How often would you say you feel stressed? If the answer is “every day”, you are not alone. Between work, family, social and personal lives, there are many obligations to balance. Furthermore, in our modern digital age, with distractions, stimulations, and stressors coming from all directions, it’s easy to feel overwhelmed. This increased business leads to higher stress levels and that can seep into all aspects of our lives and have deep negative effects.
What is stress and where does it come from?
Stress is your body’s reaction to perceived pressures and threats from your environment. It triggers your body’s flight-or-fight response, which increases your heart rate and blood circulation, leading to faster breath intake and feelings of anxiety. When prolonged, this feeling will cause you to be unhappy, short-tempered, and tired. You might suffer from a weakened immune system, insomnia, depression, body aches or tension, and weight gain. Stress has many ways of manifesting itself. In more severe cases, chronic and serious stress can lead to heart disease. Clearly, if left unmanaged, this will overwhelm you, as it has a very real and profound effect on your health.
When is it a problem?
If stress is so common, then how and when is it a bigger issue? If you can grow from a difficult experience and learn to move past it, it isn’t a problem. But remember to periodically take a step back to reflect on your mental health. Are you generally happy with your quality of life or do you feel panicked, trapped, and hindered from being productive?
What you can do about it?
1. Take a deep breath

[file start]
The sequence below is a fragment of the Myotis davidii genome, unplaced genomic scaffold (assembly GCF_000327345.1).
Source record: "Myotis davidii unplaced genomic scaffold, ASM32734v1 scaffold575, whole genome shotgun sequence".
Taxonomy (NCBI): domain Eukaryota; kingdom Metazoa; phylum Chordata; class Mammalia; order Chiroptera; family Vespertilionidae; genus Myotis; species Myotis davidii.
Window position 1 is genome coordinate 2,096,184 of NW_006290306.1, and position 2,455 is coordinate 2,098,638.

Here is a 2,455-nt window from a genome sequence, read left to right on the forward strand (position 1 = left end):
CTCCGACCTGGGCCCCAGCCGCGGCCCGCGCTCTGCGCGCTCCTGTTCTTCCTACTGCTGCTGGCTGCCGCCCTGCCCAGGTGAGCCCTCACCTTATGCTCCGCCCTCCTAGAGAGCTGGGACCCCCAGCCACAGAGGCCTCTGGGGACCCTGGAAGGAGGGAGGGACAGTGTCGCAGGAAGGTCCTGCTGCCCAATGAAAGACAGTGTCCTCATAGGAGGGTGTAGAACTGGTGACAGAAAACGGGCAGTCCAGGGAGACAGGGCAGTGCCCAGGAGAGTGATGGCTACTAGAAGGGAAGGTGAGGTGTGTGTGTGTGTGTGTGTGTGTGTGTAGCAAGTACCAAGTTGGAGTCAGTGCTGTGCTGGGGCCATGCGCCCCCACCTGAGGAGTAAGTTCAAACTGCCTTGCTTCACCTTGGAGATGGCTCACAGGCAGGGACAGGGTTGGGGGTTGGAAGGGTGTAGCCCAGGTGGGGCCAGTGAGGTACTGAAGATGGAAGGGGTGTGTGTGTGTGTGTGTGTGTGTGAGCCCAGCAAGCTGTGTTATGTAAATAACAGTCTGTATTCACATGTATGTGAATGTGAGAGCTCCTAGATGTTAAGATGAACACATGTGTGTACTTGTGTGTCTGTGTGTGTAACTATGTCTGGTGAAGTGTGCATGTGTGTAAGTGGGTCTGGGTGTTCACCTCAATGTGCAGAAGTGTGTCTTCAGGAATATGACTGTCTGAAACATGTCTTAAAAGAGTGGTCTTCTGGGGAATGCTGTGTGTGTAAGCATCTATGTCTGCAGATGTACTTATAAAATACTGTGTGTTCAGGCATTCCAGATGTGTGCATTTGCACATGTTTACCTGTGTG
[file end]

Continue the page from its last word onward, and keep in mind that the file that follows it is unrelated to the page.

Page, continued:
Remind yourself to slow down. Try inhaling deeply and then slowly exhaling to help re-focus and calm your shaky nerves. Doubtful? Give it a try, and you will be surprised at how much it can help. Counter nervous and panicked hyperventilation with controlled, deep breathing to let your brain know that you are doing just fine.
2. Make a list
Identify what is making you feel the way that you do. Like any other problem, the first step is always to acknowledge it. Whenever you begin to feel overwhelmed, or even at the start of every day, write down a list of things you are stressed about and need to do. The physical act of writing it out, as well as being able to visualize everything, will calm you down. Once it’s all on paper, you should feel as though your mind and thoughts are no longer as clouded. You won’t need to stress over remembering what to do and you can experience the satisfaction of crossing things off your list when you complete them.
3. Create a clear actionable plan
Big tasks, projects, and plans can seem daunting. The thought of needing to do something can invoke feelings of dread. Take some time to write down what you need to do to complete that task. Break all your larger projects down into much smaller subtasks that you can do easily. For example, if you have a business trip planned in a few weeks, book your flight tickets today, plan your car ride tomorrow, book your hotel rooms the day after, and keep going until you’ve finished planning your trip. You don’t need to plan your entire journey in one sitting. When you are only focused on the next step, your stress surrounding the entire task will dissipate.
4. Stop multitasking
Multitasking can seem like the best solution, but in reality, it divides your focus and prevents you from being efficient. By severely limiting the amount of time spent on each task, you are not allowing yourself to do your best work. You will lose time in the process of shifting gears, rather than spending it wisely on actual work. If you do have multiple things to do, don’t worry. Just give yourself a set time frame to work for each task and avoid trying to work on all of them at once.
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Originally published at medium.com